The fact that parodies of the TRHW exist become problematic because the show is already self-parodying and self-deprecating, often mocking the ‘housewives’ for their laughable behaviour. Comparably, the SNL skits in which Alec Baldwin impersonates Trump, although humorous are difficult scenes to watch. The skits do not evoke any form of criticality because the parodies are a literal response, feeding the already extreme rhetoric of Trump. Trump, like TRHW is a self-parody. Time and time again we fall victim to the same images resurfacing in different contexts, unaware of their new intentions and mutations. These examples articulate our current lack of understanding towards the vacillated position of the image in visual culture; we fail to interrogate.
Philosopher, Baudrillard wrote;
‘Today transforming the world is not enough. It will happen no matter what. What we urgently need today is to interpret this transformation- so that the world does not do it without us, and ends up being a world without us’ (2010: 79)
TRHW has been lauded by many (including its dedicated followers) as a destructive force within culture (Day, 2014). Again, I would like to disagree; assuming an image’s intention is a dangerous action. To challenge, interpret, and analyse visual culture is more important than ever in a world that is supposedly (mis)understood more and more through the screen. Images once thought to be antithetical from one another may have a surprisingly common cause. Images are complex; they can often be humorous, violent, and rather slippery abnormalities.
Ian Williamson is a Fine Art graduate from Kingston University (2016). He has organised exhibitions across the South West of the UK, London, and Los Angeles. His practice confronts the increasingly unstable device of the image and its impact on delivering a coherent understanding of our global condition. Often his work takes the form of a video installation to address the physical and virtual position that the image so ambiguously navigates. Along with his own practice, Ian is also part of Dank Collective- a collective exploring performance, video, and online platforms.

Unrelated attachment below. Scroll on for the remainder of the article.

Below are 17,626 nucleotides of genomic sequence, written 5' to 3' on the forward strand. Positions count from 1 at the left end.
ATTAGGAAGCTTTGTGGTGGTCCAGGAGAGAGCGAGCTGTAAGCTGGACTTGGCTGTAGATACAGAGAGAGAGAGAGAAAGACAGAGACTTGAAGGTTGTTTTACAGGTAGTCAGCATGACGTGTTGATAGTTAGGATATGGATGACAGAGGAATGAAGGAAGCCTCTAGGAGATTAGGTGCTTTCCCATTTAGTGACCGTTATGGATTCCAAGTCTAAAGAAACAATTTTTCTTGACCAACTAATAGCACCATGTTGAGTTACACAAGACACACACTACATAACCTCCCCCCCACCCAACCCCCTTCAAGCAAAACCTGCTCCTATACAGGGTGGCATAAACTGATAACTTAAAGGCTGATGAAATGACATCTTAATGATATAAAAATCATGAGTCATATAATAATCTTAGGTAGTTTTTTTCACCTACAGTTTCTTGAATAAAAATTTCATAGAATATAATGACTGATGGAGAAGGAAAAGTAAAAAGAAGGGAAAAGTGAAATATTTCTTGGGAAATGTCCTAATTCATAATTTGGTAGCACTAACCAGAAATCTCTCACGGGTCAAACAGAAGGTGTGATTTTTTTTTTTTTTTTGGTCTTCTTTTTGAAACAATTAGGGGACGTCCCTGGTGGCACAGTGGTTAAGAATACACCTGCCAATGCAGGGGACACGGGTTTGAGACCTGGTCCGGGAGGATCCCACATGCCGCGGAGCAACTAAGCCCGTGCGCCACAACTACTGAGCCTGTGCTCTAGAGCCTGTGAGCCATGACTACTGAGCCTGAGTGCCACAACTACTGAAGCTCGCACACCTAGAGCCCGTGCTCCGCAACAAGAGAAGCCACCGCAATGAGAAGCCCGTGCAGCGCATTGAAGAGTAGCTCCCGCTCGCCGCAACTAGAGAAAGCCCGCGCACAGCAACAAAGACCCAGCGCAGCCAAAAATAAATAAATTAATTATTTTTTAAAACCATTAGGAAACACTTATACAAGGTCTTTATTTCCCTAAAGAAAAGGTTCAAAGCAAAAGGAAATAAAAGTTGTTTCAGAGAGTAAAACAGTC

Please follow the link to Ian’s Vimeo account.
ABC News, 2011. Fired ‘Housewives’ Stars Break Silence. [online] Available at <https://www.youtube.com/watch?v=8m4T41gggTc> [Accessed 25.1.17]
Baudrillard, J., 2004. The Intelligence of Evil; or, The Lucidity Pact. Translated from French by C.Turner., 2005. Reprint 2013. Mumbai: Bloomsbury Academic
Baudrillard, J., 2010. The Agony of Power. Translated from French by A. Hodges., 2010. London: Semiotext(e)
Cox, N.B., 2014. Bravo’s “The Real Housewives”: Living the (Capitalist) American Dream?. In: A.F. Slade., A.J. Narro., and B.P. Buchanan, eds. 2014. Reality Television: Oddities of Culture. Lanham: Lexington Books. Chapter 5.
Day, E., 2014. Scott Dunlop: ‘You can hate The Real Housewives but you can’t ignore it’. The Guardian [online], 16 February. Available at: <https://www.theguardian.com/tv-and-radio/2014/feb/16/real-housewives-interview-scott-dunlop> [Accessed 2.2.17]
Hirschhorn, T., 2013. Why Is It Important – Today – to Show and Look at Images of Destroyed Human Bodies?. [pdf] Institute of Modern Art. Available at: <http://www.ima.org.au/wp-content/uploads/2013/10/thomas_hirschhorn_touching_reality.pdf> [Accessed 2.2.17]
Larios, P., 2014. Iconoclash. Frieze, [online] Available at: <https://frieze.com/article/iconoclash?language=en> [Accessed 27.1.17]
MIT List Visual Arts Cente, 2013. OLIVER LARIC: VERSIONS. [online] Available at: <https://listart.mit.edu/exhibitions/oliver-laric-versions> [Accessed 1.2.17]
Mitchell, W.J.T., 2011. Cloning Terror: The War of Images, 9/11 to the Present. London: University of Chicago Press
Reality Tea, 2015. Real Housewives Of Orange County Secrets Revealed Recap: Brooks, Butts, And Everything Nuts. [online] Available at: <http://www.realitytea.com/2015/11/13/real-housewives-orange-county-secrets-revealed-recap-brooks-butts-everything-nuts/> [Accessed 29.1.17]
Self, W., 2014. Will Self: we are passive consumers of the pornography of violence. The Guardian [online], 23 December. Available at: <https://www.theguardian.com/news/2014/dec/23/-sp-passive-consumers-pornography-violence> [Accessed 29.1.17]
ShowBuzzDaily, 2016. SHOWBUZZDAILY’s Top 150 Tuesday Cable Originals & Network Finals: 12.27.2016. [online] Available at: <http://bit.ly/2lRm02B> [Accessed 26.1.17]
Topping, A., 2017. Real Housewives of Isis: ‘They want Muslims to be offended, but we aren’t’. The Guardian [online], 6 January. Available at: <https://www.theguardian.com/tv-and-radio/2014/feb/16/real-housewives-interview-scott-dunlop>
Featured image: Real Housewives of Isis. A sketch part of the BBC comedy show, Revolting (2017). Photograph: BBC